After 7 years of study, discussion and lots of prayer . . . RiverTree now bases all leadership roles on character, giftedness and calling. We no longer restrict leaders based on their gender.
Sounds simple now, but it has been a long road of gut-wrenching, soul-searching, God-seeking deliberation.
I grew up in a church where women could sing special music or play the piano but not lead the singing. Women could count the offering on Monday but not collect the offering on Sunday. Women could teach boys but only until they reached the sixth grade.
I am thankful for the journey that God has brought us on. The journey to the point where there is no Jew nor Greek, slave nor free, male nor female, because we are all one in Christ Jesus. (Galatians 3:28)
It’s still a bit of a shock to me, every time I review the history of women’s rights, here in the US. How recent it all is.
1920 – Women granted right to vote.
1963 – Equal Pay Act passed, making it illegal to pay a women less than a man for the same job.
1972 – Title IX of the Education Amendment bans sex discrimination on schools.
1870 – 15th Amendment ratified, Black men can vote.
I was in high-school during the 1980’s, only a mere 8 years after title IX. I couldn’t imagine not being allowed to play baseball, and softball, and volleyball on a team, instead of just intramural.
I remember being one of very few girls playing little league as a child, thinking how odd it was that there weren’t more.
My great grandmother was born in 1900. When she turned 18 she was not allowed to vote.
Anytime I think of discrimination and laws being changed in US history, I picture people still riding horses, and funny old museum clothes, black and white movies. Why do I always picture it that way? Very strange.
I had no idea that there were still struggles, even at Rivertree, with the roles of women going on today.
Thanks so much for the lesson, Greg.
Yes, it sounds simple, but in many other churches is seen as a big no no.
Given the Galatians 3:28 verse I always thought it odd that women’s roles were restricted in some churches.
My hat is off to Rivertree. :-)
Hi, Greg. It’s a positive thing to take a definitive, Scripture-based stand on a controversial issue like women in ministry.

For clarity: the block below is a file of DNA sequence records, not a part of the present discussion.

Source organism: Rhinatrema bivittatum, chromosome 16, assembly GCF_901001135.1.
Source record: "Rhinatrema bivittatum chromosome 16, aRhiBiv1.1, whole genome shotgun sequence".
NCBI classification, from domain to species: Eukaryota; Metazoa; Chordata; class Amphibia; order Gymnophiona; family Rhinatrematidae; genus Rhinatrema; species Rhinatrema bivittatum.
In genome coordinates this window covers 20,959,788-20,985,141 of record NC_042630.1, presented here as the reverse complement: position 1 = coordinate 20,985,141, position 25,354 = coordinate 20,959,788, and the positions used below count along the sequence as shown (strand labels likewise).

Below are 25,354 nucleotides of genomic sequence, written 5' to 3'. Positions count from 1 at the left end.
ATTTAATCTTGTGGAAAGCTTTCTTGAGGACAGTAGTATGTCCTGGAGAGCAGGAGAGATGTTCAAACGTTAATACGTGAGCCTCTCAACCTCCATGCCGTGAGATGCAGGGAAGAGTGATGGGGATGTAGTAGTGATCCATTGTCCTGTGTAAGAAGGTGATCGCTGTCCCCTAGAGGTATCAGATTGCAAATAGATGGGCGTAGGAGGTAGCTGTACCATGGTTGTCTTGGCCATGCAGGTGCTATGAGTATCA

While I personally struggle with this one based on my “Big C” Catholic upbringing and what I understand from the Old(er) Testament, I recognize that my unease may be based in error. I know and understand that you and the elders are very familiar with both sides of the argument, and that you have prayerfully considered the Biblical text and context surrounding this issue. I also respect the outcome of the constitutional vote this past Saturday.
It is past time for debate, and time to move forward.
Now that the decision has been made, it’s maybe not a big deal that needs to take up a bunch more of our time. Just as a suggestion, though (not intended as a snipe), it might be worth driving a stake in the ground with a more public announcement. It felt a little weird to me to read about this change on a blog, but not see it on the main website or hear about it during the service.
Again, not for the purpose of riling up a debate, but to say unequivocally, “this is where we stand as a body of believers.”
Isn’t the context of Galatians 3:28 talking about salvation in Christ, not about church structure? If so, how can it be used as an argument for the case of women as elders?
Yes, Paul is speaking specifically to the issue of salvation in the Galatians passage.
However, the life of following Jesus does not stop with salvation. I believe Paul is also describing what the Kingdom of God is intended to be.
It is only in our lives (after salvation) that we are able to live in a community where there are neither Jews nor Greeks, slave nor free, male nor female.
1 Tim 2: 12 is clear. Women are not to teach or have authority over men. The reason is theological and not cultural. The leadership of Adam was usurped by Eve’s sin.
I grew up in the GARBC until I as about 10. Then we went to a very conservative non-denom church (that was 175 years old, if that tells you anything). So, I too grew up in churches that taught that women had no business in leadership positions except Sunday School teachers, and they had to be the same sex as their students…
…I never understood why, though. I could never find that in the Bible anywhere, and when I’d ask I always got the Ephesians “the man is the head” speech and “let women be silent in church”. But I never bought it because even when I was a kid that seemed contrary to everything else in the Bible:
The standard argument against women just doesn’t make sense. It just seems to paint God into a contradiction: Throughout the Bible He has women doing all kinds of really cool stuff, but then all of a sudden, in a couple of verses here and there He then decides “sit down, shut up, and do as you’re told”? Women were Judges, queens, prophetesses, they had Bible books named after them, even in the NT they were deacons and teachers, mission financiers…and my first line of defense in a topic like this has always been “The first person to preach the Gospel was a woman…when she ran from the tomb to tell the others”. To me, the evidence of God seeing “neither male nor female” and using them both equally, depending on whoever was ready, willing, and able, was more evident than what was being asserted in the argument against women…whatever it was.
LivingDedGrrl, that was very well put. :-)